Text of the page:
Creatinine - blood
Creatinine - blood
Creatinine is a breakdown product of creatine, which is an important part of muscle. This article discusses the laboratory test to measure the amount of creatinine in the blood.
Creatinine can also be measured with a urine test. See: Creatinine - urine
How the test is performed
A blood sample is needed. For information on how this is done, see: Venipuncture
How to prepare for the test
The health care provider may tell you to stop taking certain drugs that may affect the test. Such drugs include:
- Aminoglycosides (for example, gentamicin)
- Heavy metal chemotherapy drugs (for example, cisplatin)
- Kidney damaging drugs such as cephalosporins (for example, cephalexin)
- Nonsteroidal anti-inflammatory drugs (NSAIDs)
How the test will feel
When the needle is inserted to draw blood, some people feel moderate pain, while others feel only a prick or stinging sensation. Afterward, there may be some throbbing.
Why the test is performed
The test is done to see how well your kidneys work. Creatinine is removed from the body entirely by the kidneys. If kidney function is abnormal, creatinine levels will increase in the blood (because less creatinine is released through your urine).
Creatinine levels also vary according to a person's size and muscle mass.
A normal result is 0.7 to 1.3 mg/dL for men and 0.6 to 1.1 mg/dL for women.
Females usually have a lower creatinine than males, because they usually have less muscle mass.
The examples above are common measurements for results of these tests. Normal value ranges may vary slightly among different laboratories. Some labs use different measurements or test different samples. Talk to your doctor about the meaning of your specific test results.
What abnormal results mean
Higher than normal levels may be due to:
- Acute tubular necrosis
- Diabetic nephropathy
- Eclampsia (a condition of pregnancy that includes seizures)
- Kidney failure
- Muscular dystrophy
- Preeclampsia (pregnancy-induced hypertension)
- Reduced kidney blood flow (shock, congestive heart failure)
- Urinary tract obstruction
Lower than normal levels may be due to:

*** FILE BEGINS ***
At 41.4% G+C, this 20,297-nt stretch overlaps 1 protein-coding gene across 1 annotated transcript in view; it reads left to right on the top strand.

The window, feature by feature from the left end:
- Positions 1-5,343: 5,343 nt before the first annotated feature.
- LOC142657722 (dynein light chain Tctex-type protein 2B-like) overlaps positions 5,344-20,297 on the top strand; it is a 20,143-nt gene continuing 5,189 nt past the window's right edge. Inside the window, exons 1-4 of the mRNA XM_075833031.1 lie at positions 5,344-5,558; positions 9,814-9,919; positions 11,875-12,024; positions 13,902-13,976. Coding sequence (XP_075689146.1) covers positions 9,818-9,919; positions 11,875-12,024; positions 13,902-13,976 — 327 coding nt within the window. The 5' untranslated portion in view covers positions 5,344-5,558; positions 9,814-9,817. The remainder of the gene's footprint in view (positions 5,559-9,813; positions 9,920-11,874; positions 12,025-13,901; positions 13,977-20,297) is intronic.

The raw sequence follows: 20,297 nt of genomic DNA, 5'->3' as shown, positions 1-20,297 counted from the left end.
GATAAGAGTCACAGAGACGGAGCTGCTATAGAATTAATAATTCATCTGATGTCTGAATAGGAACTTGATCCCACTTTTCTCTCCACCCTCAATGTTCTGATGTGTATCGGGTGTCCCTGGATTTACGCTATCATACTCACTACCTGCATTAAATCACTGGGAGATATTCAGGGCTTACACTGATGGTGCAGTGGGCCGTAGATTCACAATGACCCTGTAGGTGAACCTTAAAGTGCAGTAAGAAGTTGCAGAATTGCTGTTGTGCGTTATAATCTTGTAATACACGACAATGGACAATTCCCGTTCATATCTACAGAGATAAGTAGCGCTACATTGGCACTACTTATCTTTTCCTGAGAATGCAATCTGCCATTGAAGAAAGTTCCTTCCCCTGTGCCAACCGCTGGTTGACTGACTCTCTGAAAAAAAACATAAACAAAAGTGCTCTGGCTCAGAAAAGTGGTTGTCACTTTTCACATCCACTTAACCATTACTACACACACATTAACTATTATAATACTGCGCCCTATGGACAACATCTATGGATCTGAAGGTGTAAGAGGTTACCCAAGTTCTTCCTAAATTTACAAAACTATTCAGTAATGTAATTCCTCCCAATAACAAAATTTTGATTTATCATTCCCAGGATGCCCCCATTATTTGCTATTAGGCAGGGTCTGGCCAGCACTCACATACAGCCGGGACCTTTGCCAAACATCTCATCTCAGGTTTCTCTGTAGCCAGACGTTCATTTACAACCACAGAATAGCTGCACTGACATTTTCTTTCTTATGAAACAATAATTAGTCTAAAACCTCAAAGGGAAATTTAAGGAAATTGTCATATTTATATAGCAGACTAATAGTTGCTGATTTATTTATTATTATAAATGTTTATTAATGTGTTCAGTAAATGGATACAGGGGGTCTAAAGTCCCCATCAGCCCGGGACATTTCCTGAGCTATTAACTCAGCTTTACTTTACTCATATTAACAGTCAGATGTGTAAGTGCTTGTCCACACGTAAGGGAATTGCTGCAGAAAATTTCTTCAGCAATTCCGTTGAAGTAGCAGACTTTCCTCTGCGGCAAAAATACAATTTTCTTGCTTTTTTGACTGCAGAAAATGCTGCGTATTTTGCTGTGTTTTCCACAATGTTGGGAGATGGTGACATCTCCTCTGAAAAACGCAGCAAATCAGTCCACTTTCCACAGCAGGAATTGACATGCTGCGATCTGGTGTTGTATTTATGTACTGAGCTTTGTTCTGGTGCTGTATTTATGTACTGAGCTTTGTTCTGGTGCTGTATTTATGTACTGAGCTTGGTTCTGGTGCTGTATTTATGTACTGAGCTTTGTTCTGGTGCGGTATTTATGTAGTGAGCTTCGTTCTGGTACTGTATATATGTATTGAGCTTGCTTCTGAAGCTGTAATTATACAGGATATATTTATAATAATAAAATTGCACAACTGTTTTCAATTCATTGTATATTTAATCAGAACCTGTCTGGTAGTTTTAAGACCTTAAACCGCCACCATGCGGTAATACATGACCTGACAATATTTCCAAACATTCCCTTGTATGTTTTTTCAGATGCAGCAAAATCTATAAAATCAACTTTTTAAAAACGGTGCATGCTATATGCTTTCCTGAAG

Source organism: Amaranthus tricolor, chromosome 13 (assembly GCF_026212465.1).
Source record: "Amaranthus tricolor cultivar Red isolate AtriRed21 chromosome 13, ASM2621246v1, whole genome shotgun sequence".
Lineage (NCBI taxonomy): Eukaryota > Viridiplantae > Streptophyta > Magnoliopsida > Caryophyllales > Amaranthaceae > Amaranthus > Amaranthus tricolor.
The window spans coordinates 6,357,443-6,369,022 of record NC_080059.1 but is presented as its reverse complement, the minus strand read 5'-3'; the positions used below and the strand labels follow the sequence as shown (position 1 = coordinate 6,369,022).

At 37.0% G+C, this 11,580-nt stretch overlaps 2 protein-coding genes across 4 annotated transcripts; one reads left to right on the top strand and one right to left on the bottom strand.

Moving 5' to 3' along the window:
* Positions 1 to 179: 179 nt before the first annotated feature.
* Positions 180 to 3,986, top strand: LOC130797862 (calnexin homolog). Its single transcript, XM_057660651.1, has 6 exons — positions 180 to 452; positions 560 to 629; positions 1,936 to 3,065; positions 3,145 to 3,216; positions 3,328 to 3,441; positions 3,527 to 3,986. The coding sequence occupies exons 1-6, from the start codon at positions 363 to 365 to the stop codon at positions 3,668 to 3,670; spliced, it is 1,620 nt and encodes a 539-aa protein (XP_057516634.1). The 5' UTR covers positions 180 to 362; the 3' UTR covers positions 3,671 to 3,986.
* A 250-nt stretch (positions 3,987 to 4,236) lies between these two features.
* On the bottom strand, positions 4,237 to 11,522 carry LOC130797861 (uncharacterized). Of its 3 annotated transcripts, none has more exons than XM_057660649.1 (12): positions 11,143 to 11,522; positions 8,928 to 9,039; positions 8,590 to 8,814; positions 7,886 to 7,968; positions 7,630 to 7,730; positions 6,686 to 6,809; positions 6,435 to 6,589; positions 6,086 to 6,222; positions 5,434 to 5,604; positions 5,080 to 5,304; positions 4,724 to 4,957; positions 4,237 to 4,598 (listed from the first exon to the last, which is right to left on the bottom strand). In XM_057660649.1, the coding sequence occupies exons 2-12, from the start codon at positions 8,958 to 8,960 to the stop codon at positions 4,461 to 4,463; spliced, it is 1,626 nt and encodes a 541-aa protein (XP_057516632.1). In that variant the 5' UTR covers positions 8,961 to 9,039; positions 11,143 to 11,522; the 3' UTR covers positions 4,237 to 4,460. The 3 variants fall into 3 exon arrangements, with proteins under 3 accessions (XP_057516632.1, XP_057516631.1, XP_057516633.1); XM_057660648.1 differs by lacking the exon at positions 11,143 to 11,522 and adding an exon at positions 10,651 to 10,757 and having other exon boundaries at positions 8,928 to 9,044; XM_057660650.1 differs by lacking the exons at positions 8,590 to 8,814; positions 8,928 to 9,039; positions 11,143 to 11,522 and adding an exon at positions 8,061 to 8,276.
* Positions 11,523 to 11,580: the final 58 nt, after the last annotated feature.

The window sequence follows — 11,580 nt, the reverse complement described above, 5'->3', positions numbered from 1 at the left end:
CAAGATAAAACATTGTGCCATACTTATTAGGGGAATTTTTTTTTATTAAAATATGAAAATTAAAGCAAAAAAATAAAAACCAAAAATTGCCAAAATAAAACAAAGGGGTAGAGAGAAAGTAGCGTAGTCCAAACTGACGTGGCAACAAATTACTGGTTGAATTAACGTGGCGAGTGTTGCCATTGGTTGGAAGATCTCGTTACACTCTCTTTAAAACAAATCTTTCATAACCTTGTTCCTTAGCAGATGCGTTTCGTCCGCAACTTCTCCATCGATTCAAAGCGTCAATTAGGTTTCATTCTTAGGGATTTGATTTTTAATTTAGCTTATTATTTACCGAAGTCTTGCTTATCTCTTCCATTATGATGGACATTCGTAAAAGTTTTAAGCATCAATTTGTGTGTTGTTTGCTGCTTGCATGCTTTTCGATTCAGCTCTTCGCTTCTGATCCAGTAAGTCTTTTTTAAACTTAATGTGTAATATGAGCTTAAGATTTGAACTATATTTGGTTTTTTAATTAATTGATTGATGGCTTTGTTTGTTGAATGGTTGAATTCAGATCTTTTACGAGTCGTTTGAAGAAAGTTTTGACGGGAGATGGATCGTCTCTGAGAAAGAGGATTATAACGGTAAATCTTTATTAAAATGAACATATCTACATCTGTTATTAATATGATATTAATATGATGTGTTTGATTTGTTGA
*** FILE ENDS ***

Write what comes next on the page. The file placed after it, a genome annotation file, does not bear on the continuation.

- Muscular dystrophy (late stage)
- Myasthenia gravis
Additional conditions under which the test may be performed:
- Alport syndrome
- Atheroembolic kidney disease
- Chronic kidney disease
- Cushing syndrome
- Dementia due to metabolic causes
- Digitalis toxicity
- Ectopic Cushing syndrome
- Generalized tonic-clonic seizure
- Goodpasture syndrome
- Hemolytic-uremic syndrome (HUS)
- Hepatorenal syndrome
- Interstitial nephritis
- Lupus nephritis
- Malignant hypertension (arteriolar nephrosclerosis)
- Medullary cystic kidney disease
- Membranoproliferative GN I and GN II
- Type 2 diabetes
- Polymyositis (adult)
- Prerenal azotemia
- Thrombotic thrombocytopenic purpura
- Wilms' tumor
What the risks are
There is very little risk involved with having your blood taken. Veins and arteries vary in size from one patient to another and from one side of the body to the other. Taking blood from some people may be more difficult than from others.
Other risks associated with having blood drawn are slight but may include:
- Excessive bleeding
- Fainting or feeling light-headed
- Hematoma (blood accumulating under the skin)
- Infection (a slight risk any time the skin is broken)
Landry DW, Bazari H. Approach to the patient with renal disease. In: Goldman L, Schafer AI, eds. Cecil Medicine. 24th ed. Philadelphia, Pa: Saunders Elsevier; 2011:chap 116.
Reviewed by:David C. Dugdale, III, MD, Professor of Medicine, Division of General Medicine, Department of Medicine, University of Washington School of Medicine. Also reviewed by David Zieve, MD, MHA, Medical Director, A.D.A.M., Inc.
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